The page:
I have a friend who is a bit of a finicky eater. He doesn't like
anything Continental, or regional cuisine from India either. Something
like aloo-posto, that wonderful dish from east India of poppy seeds
and potatoes, leaves him cold. A good Brahmin from Uttar Pradesh, he
is a vegetarian who doesn't even eat garlic and onion. So you can't
serve him steamed spinach with garlic – a dish that otherwise always
works out well when I invite friends home for a meal.
What he does like is a plate of hot kachoris. And that is why, when I
heard that he was coming over for dinner the other evening, I
hotfooted it to Kamla Nagar in search of some khasta kachoris.
I have noticed that those who like their kachoris are pretty much
focused on them. I know that, for I am a card-holding kachori lover
myself. Whenever somebody goes to Rajasthan, I ask them to get me some
Jodhpuri kachoris. These come in two types – the mawa kachori, and the
onion kachori. The first is sweet, and stuffed with khoya. The second
is a savoury, with fried masala-soaked onions as its filling.
Of course, you get some wonderful kachoris in Delhi as well. I think
the best of the lot comes from the Old Delhi area, and Jain Sa'ab of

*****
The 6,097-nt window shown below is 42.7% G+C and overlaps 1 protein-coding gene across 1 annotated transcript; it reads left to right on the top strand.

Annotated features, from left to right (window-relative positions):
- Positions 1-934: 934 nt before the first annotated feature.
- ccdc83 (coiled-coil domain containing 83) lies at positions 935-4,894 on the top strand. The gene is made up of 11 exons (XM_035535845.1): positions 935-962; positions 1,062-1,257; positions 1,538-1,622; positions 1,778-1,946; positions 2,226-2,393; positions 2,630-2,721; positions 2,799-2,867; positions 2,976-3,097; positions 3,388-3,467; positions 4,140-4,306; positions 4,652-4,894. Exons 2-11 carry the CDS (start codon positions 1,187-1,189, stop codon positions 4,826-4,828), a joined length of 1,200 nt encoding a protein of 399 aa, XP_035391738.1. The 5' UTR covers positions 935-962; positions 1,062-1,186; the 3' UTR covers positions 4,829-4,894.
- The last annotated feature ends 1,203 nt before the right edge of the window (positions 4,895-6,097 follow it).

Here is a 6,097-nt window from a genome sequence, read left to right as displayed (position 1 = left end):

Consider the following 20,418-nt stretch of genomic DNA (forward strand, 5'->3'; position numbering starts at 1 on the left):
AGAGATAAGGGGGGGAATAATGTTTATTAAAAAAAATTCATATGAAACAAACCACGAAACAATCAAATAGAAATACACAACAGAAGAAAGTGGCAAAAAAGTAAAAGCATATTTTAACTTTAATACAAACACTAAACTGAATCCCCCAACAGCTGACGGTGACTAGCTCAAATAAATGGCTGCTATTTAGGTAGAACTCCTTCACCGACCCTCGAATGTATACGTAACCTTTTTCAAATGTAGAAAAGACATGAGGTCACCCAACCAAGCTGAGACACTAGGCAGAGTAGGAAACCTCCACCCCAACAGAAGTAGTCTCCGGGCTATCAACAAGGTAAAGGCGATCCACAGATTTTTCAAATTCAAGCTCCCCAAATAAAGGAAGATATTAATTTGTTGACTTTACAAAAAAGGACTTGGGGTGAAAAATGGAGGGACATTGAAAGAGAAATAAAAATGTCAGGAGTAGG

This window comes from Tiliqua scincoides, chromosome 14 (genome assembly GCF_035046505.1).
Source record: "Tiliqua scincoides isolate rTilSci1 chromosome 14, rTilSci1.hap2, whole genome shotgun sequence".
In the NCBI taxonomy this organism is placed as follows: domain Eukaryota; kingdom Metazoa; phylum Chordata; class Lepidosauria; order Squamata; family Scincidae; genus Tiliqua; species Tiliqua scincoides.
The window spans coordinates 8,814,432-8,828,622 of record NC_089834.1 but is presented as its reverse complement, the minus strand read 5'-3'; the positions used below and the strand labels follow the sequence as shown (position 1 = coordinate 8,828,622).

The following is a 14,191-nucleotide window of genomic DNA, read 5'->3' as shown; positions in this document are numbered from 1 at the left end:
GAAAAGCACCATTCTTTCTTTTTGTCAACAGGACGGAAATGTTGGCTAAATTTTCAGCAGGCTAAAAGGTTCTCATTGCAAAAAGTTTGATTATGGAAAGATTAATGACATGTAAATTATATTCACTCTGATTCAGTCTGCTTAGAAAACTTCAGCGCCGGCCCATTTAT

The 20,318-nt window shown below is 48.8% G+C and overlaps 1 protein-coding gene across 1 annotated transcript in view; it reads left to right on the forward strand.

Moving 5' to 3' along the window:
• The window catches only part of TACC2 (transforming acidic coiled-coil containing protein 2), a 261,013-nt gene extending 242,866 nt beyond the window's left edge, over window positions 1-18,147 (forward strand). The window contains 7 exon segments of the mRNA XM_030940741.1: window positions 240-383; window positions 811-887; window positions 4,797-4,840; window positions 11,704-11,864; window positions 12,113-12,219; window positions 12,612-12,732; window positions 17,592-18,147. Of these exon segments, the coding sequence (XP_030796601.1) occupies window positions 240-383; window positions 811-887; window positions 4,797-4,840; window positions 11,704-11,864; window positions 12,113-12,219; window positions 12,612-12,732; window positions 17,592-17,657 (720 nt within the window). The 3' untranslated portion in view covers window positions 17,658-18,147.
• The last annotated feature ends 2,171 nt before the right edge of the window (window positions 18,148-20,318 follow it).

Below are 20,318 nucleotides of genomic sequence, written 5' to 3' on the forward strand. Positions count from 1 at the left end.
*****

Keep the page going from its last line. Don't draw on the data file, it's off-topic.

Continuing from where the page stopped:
Darya Ganj makes the most delicious kachoris. And Kamla Nagar in the
University area has some good kachori makers, too.
I went to Gopal Snacks Corner, for this used to be an old haunt of
mine when I was a trade union activist in the University area more
than two decades ago. Lately, though, I had been hearing a lot about
Gopal from a friend who lives in the University. So I thought it was
time I renewed my old friendship with Gopal. The great thing about
this place is that while most halwais make bedmis for breakfast and
start frying kachoris in the afternoon, the two savouries are
available at Gopal's through the day. They focus their attention on
four items – apart from kachoris and bedmis, they have a bread pakora
stuffed with cottage cheese and hot gulab jamuns.
Take the road that has Ramjas College on your left and Daulat Ram on
the right, and keep going straight. The road leads to the Shaktinagar
crossing. Just before the crossing, you will find Gopal on the main
road, on your left. You'll know you have reached your destination when
you see the huge crowd in front of the shop.
I asked for 12 plates of kachoris. Each plate (for Rs 10) consists of
two kachoris, served with two dishes -- a spicy potato curry and
chholey. Gopal tops the veggies with a methi ki chutney, and adds a
dollop of raita on the curry. The kachori is nicely khasta, and you
alternately lather a piece with chholey and aloo, and then pop it into
your mouth. It's delicious.
So, to come back to the friend, I served him the kachoris for dinner.
He ignored everything else that was on the table, and concentrated
only on the kachoris. And then, after eating quite a few, he confessed
– even as his mouth was full – that he preferred bedmis to kachoris.
Well, there is always another day.